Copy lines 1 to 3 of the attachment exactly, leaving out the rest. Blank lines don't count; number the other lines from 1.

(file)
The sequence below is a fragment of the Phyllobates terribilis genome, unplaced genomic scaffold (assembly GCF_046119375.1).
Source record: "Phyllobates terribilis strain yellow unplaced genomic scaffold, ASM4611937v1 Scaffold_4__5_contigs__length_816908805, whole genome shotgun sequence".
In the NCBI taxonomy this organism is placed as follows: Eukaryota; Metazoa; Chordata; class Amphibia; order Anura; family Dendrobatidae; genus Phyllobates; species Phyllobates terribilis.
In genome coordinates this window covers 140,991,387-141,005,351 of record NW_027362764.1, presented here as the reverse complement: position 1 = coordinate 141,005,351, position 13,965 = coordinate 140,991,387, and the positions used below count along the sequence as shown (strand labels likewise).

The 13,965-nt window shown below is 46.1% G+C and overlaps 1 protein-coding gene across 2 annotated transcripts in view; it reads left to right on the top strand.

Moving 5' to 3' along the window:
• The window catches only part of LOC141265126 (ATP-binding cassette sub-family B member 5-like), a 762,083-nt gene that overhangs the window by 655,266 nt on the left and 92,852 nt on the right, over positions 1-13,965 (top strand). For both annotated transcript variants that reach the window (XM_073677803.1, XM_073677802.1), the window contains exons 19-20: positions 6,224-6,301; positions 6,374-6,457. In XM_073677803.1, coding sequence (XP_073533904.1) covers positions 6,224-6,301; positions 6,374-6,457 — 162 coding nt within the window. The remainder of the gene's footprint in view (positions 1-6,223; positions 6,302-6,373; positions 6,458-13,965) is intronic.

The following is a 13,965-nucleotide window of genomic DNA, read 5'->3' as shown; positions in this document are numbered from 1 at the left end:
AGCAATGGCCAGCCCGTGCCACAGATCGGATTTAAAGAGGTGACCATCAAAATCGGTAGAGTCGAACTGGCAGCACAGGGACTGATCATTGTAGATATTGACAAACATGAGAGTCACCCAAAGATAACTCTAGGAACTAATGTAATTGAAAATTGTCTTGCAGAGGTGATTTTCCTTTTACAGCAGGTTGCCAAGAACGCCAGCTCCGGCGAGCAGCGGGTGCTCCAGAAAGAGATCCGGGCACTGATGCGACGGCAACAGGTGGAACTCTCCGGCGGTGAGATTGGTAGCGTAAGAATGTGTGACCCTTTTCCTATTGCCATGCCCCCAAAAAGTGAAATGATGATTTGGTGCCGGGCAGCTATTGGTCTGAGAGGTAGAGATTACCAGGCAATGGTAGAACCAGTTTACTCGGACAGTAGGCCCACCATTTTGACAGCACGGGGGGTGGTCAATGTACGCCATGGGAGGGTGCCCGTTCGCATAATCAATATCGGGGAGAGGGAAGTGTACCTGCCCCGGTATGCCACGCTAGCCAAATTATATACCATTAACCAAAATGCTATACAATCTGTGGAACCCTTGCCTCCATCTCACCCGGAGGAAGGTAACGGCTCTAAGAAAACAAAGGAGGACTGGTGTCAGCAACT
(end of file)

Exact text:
The sequence below is a fragment of the Phyllobates terribilis genome, unplaced genomic scaffold (assembly GCF_046119375.1).
Source record: "Phyllobates terribilis strain yellow unplaced genomic scaffold, ASM4611937v1 Scaffold_4__5_contigs__length_816908805, whole genome shotgun sequence".
In the NCBI taxonomy this organism is placed as follows: Eukaryota; Metazoa; Chordata; class Amphibia; order Anura; family Dendrobatidae; genus Phyllobates; species Phyllobates terribilis.